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Archive for November, 2009

This post reviews Robert Kunzman, “Understanding Homeschooling: A Better Approach to Regulation” in Theory and Research in Education 7, no. 3 (November 2009): 311-330

Kunzman, well known on this blog as the author of the excellent study Write These Laws on Your Children: Inside the World of Conservative Christian Homeschooling, here engages explicitly the aspect of his work that has caused the most controversy.  Kunzman’s book is an in-depth profile of several Christian homeschooling families.  He only briefly mentions government regulation in it, but that small part of the book has been the near exclusive focus of homeschoolers, many of whom now see him as just another critical academic who wants to take away their freedoms.  In this article Kunzman offers a more complete presentation of his position on homeschool regulation.  Here’s what he says:  (more…)

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This post reviews Carrie Winstanley, “Too Cool for School? Gifted Children and Homeschooling” in Theory and Research in Education 7, no. 3 (November 2009): 347-362

Winstanley, Principal Lecturer in Education at Roehampton University in London,  here argues that gifted children form a distinct group of homeschoolers that defy classification schemes usually employed by scholars to describe the homeschooling movement.  (more…)

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This post is the first in a series reviewing the recent articles published in the November 2009 issue of Theory and Research in Education.  The article under review is Michael S. Merry and Charles Howell, “Can Intimacy Justify Home Education?”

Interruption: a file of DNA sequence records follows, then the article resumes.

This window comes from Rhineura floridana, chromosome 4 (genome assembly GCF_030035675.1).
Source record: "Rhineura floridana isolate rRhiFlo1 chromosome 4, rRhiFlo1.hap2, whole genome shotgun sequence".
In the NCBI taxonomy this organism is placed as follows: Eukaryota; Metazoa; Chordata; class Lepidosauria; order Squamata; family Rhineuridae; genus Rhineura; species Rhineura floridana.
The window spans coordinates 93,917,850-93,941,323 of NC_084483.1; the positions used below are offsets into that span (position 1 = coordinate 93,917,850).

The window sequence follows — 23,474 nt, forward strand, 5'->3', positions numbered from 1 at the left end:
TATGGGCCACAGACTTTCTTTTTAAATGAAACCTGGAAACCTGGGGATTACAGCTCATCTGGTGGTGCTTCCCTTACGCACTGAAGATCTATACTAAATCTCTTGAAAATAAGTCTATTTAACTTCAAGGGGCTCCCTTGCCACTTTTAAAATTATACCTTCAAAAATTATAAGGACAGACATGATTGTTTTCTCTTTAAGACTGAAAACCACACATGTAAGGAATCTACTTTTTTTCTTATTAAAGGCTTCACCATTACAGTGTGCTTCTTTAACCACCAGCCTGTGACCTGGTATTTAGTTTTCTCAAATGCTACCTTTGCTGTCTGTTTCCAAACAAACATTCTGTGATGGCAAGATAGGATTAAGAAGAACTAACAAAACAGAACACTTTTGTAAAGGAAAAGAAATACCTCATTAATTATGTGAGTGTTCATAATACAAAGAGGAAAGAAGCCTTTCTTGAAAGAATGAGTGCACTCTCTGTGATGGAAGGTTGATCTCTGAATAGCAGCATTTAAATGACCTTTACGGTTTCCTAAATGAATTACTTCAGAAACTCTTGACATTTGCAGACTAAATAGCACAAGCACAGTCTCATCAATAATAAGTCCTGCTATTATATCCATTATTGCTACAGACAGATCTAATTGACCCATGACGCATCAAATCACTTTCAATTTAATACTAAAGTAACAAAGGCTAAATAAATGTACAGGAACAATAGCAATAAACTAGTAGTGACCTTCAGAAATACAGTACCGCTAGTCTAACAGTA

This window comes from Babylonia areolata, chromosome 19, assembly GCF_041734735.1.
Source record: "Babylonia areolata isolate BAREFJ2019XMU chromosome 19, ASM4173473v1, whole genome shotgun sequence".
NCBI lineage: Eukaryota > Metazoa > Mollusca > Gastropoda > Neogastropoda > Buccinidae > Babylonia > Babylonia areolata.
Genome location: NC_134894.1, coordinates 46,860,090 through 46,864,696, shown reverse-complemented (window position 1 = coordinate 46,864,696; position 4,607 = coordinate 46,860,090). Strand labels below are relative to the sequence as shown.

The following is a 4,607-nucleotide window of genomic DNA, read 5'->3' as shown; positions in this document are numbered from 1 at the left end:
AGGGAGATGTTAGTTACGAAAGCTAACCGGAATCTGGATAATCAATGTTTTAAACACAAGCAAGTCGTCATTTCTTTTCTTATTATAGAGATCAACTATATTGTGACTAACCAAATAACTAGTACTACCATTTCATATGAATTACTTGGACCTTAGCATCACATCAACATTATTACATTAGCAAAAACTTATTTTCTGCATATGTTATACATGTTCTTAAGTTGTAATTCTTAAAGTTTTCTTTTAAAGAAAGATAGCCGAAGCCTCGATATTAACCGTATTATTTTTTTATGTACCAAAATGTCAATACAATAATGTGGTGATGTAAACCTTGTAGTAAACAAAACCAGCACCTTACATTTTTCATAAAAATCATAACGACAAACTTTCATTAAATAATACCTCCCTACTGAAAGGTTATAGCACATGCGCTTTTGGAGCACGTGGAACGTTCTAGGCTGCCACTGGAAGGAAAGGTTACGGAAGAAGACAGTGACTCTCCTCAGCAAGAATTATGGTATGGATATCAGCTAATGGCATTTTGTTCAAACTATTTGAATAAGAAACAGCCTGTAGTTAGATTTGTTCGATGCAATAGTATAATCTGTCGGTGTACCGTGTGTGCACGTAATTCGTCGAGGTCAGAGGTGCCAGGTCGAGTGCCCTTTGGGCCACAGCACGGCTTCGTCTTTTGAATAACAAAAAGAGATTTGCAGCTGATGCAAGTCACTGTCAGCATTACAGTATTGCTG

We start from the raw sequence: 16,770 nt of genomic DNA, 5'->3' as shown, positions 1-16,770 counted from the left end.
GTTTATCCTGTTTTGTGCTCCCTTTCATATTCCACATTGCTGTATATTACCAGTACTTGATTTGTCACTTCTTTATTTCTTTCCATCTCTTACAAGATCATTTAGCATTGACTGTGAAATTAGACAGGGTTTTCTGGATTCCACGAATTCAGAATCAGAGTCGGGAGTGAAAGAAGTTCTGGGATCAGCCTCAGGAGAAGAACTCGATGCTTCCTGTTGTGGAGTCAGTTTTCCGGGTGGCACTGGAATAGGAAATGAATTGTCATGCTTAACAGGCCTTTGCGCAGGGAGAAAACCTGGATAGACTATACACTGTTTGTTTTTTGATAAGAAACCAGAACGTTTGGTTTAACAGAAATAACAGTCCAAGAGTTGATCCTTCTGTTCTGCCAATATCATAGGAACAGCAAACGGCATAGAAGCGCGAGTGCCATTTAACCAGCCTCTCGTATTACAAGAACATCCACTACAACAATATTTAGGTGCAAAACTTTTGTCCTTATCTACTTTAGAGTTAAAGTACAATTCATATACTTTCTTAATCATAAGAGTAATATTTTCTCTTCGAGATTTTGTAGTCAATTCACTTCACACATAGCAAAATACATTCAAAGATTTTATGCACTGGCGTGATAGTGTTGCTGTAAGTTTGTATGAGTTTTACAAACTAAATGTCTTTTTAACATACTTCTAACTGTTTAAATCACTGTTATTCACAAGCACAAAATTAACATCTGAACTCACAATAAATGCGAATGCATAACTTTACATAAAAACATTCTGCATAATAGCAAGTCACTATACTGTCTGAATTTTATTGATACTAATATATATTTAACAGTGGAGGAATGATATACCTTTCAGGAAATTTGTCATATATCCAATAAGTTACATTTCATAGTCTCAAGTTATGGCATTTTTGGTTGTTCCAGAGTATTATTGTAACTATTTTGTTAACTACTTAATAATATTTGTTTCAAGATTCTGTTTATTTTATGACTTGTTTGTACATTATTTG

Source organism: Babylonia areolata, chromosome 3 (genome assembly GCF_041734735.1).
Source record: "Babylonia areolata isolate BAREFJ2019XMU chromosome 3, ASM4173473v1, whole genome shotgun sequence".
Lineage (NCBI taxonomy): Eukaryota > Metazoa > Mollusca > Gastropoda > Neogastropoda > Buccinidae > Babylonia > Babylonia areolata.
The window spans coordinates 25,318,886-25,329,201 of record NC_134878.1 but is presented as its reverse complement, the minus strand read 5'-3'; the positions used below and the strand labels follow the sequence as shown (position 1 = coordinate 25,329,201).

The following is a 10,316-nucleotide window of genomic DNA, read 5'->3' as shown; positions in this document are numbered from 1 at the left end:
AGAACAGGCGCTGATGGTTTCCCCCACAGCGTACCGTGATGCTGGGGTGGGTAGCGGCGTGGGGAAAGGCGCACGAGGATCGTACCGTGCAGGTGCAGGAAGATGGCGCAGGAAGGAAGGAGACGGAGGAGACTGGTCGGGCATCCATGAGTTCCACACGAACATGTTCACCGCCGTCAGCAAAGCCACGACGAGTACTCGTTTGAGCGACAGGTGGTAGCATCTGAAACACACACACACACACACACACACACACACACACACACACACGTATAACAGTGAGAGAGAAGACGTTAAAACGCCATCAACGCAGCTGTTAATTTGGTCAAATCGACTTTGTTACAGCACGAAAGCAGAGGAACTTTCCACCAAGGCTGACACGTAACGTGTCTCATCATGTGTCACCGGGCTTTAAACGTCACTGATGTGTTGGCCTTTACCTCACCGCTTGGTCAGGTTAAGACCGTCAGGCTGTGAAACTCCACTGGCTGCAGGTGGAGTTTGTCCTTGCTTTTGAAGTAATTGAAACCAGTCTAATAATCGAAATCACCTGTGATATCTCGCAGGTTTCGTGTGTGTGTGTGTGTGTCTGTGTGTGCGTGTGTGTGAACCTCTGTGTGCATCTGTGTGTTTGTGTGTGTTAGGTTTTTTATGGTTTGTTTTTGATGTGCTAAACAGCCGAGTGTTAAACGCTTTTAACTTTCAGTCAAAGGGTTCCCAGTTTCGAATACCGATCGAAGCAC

Merry, professor of philosophy of education at the University of Amsterdam and author of an important recent book on Islamic schooling, and Charles Howell, a philosopher of education at Northern Illinois University who has published many articles on homeschooling (most of them in Brian Ray’s Home School Researcher), here team up for a vigorous argument for intimacy as a guiding value in homeschooling that can justify the practice.  Here’s the argument in a nutshell:  (more…)

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It’s always a welcome development when a notable journal decides to devote an entire issue to homeschooling.  This has been done only a very few times.  Back in 2000 the prestigious Peabody Journal of Education devoted Volume 75, Issue 1/2 to homeschooling, (more…)

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The cerebral evangelical bimonthly Books and Culture just published a nice review of my book by Rob Kunzman.  You can read it here.

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This post reviews Paul Theobald, Education Now: How Rethinking America’s Past Can Change Its Future (Boulder: Paradigm Publishers, 2009).  [An article that summarizes many of the points made in the book is available here]

Theobald, Woods-Beals Chair of Urban and Rural Education at Buffalo State College and author of two other books on rural education and community revival, here presents a wide-ranging revisionist account of the economic, political, and educational history of Europe and the United States in an effort to suggest reforms that begin in schools and ultimately will transform the U.S. into a more populist and economically stable place.  In this review I’ll summarize his main argument and then explain what it means for homeschooling.  (more…)

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